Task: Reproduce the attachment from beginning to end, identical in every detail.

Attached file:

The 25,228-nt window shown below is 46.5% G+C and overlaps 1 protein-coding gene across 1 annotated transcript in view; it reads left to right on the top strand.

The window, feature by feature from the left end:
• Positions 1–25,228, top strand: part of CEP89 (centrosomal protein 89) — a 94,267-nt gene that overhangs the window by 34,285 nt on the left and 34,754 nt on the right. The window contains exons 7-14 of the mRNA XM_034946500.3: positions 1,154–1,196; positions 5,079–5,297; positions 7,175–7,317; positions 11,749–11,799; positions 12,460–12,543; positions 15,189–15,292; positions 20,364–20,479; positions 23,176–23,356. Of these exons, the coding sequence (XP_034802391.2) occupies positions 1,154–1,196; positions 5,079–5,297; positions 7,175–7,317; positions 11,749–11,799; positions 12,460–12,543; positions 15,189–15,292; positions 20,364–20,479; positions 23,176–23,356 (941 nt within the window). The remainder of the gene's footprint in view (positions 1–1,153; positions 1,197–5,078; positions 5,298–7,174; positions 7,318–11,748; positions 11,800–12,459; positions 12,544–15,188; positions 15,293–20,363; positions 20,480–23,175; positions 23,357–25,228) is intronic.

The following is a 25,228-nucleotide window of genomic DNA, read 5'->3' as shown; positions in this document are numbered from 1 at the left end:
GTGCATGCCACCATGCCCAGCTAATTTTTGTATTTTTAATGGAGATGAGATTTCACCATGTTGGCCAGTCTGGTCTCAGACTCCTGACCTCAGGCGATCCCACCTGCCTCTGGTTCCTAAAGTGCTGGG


The 25,228-nt window shown below is 46.5% G+C and overlaps 1 protein-coding gene across 1 annotated transcript in view; it reads left to right on the top strand.

The window, feature by feature from the left end:
• Positions 1–25,228, top strand: part of CEP89 (centrosomal protein 89) — a 94,267-nt gene that overhangs the window by 34,285 nt on the left and 34,754 nt on the right. The window contains exons 7-14 of the mRNA XM_034946500.3: positions 1,154–1,196; positions 5,079–5,297; positions 7,175–7,317; positions 11,749–11,799; positions 12,460–12,543; positions 15,189–15,292; positions 20,364–20,479; positions 23,176–23,356. Of these exons, the coding sequence (XP_034802391.2) occupies positions 1,154–1,196; positions 5,079–5,297; positions 7,175–7,317; positions 11,749–11,799; positions 12,460–12,543; positions 15,189–15,292; positions 20,364–20,479; positions 23,176–23,356 (941 nt within the window). The remainder of the gene's footprint in view (positions 1–1,153; positions 1,197–5,078; positions 5,298–7,174; positions 7,318–11,748; positions 11,800–12,459; positions 12,544–15,188; positions 15,293–20,363; positions 20,480–23,175; positions 23,357–25,228) is intronic.

The following is a 25,228-nucleotide window of genomic DNA, read 5'->3' as shown; positions in this document are numbered from 1 at the left end:
GTGCATGCCACCATGCCCAGCTAATTTTTGTATTTTTAATGGAGATGAGATTTCACCATGTTGGCCAGTCTGGTCTCAGACTCCTGACCTCAGGCGATCCCACCTGCCTCTGGTTCCTAAAGTGCTGGG